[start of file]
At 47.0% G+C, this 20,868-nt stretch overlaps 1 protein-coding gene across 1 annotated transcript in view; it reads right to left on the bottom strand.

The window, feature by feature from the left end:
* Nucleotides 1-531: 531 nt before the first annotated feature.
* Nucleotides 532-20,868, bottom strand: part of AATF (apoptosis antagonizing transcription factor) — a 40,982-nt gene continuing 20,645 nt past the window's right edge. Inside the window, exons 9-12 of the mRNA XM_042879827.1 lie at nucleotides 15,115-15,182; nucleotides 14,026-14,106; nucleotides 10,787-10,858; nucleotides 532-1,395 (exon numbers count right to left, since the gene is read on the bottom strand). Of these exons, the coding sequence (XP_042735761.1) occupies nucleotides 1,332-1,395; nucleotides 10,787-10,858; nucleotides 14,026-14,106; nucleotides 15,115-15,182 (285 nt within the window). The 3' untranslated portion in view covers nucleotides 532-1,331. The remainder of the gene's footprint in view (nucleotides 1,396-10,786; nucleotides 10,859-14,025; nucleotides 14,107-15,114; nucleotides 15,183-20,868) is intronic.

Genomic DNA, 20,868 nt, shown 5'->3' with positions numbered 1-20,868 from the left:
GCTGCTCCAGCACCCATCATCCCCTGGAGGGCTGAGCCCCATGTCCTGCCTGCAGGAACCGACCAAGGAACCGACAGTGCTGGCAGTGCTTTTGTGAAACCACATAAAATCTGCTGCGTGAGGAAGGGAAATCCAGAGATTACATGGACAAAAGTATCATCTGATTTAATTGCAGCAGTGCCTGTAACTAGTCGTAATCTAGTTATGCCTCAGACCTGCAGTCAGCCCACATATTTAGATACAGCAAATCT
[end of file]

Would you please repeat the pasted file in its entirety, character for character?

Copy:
At 47.0% G+C, this 20,868-nt stretch overlaps 1 protein-coding gene across 1 annotated transcript in view; it reads right to left on the bottom strand.

The window, feature by feature from the left end:
* Nucleotides 1-531: 531 nt before the first annotated feature.
* Nucleotides 532-20,868, bottom strand: part of AATF (apoptosis antagonizing transcription factor) — a 40,982-nt gene continuing 20,645 nt past the window's right edge. Inside the window, exons 9-12 of the mRNA XM_042879827.1 lie at nucleotides 15,115-15,182; nucleotides 14,026-14,106; nucleotides 10,787-10,858; nucleotides 532-1,395 (exon numbers count right to left, since the gene is read on the bottom strand). Of these exons, the coding sequence (XP_042735761.1) occupies nucleotides 1,332-1,395; nucleotides 10,787-10,858; nucleotides 14,026-14,106; nucleotides 15,115-15,182 (285 nt within the window). The 3' untranslated portion in view covers nucleotides 532-1,331. The remainder of the gene's footprint in view (nucleotides 1,396-10,786; nucleotides 10,859-14,025; nucleotides 14,107-15,114; nucleotides 15,183-20,868) is intronic.

Genomic DNA, 20,868 nt, shown 5'->3' with positions numbered 1-20,868 from the left:
GCTGCTCCAGCACCCATCATCCCCTGGAGGGCTGAGCCCCATGTCCTGCCTGCAGGAACCGACCAAGGAACCGACAGTGCTGGCAGTGCTTTTGTGAAACCACATAAAATCTGCTGCGTGAGGAAGGGAAATCCAGAGATTACATGGACAAAAGTATCATCTGATTTAATTGCAGCAGTGCCTGTAACTAGTCGTAATCTAGTTATGCCTCAGACCTGCAGTCAGCCCACATATTTAGATACAGCAAATCT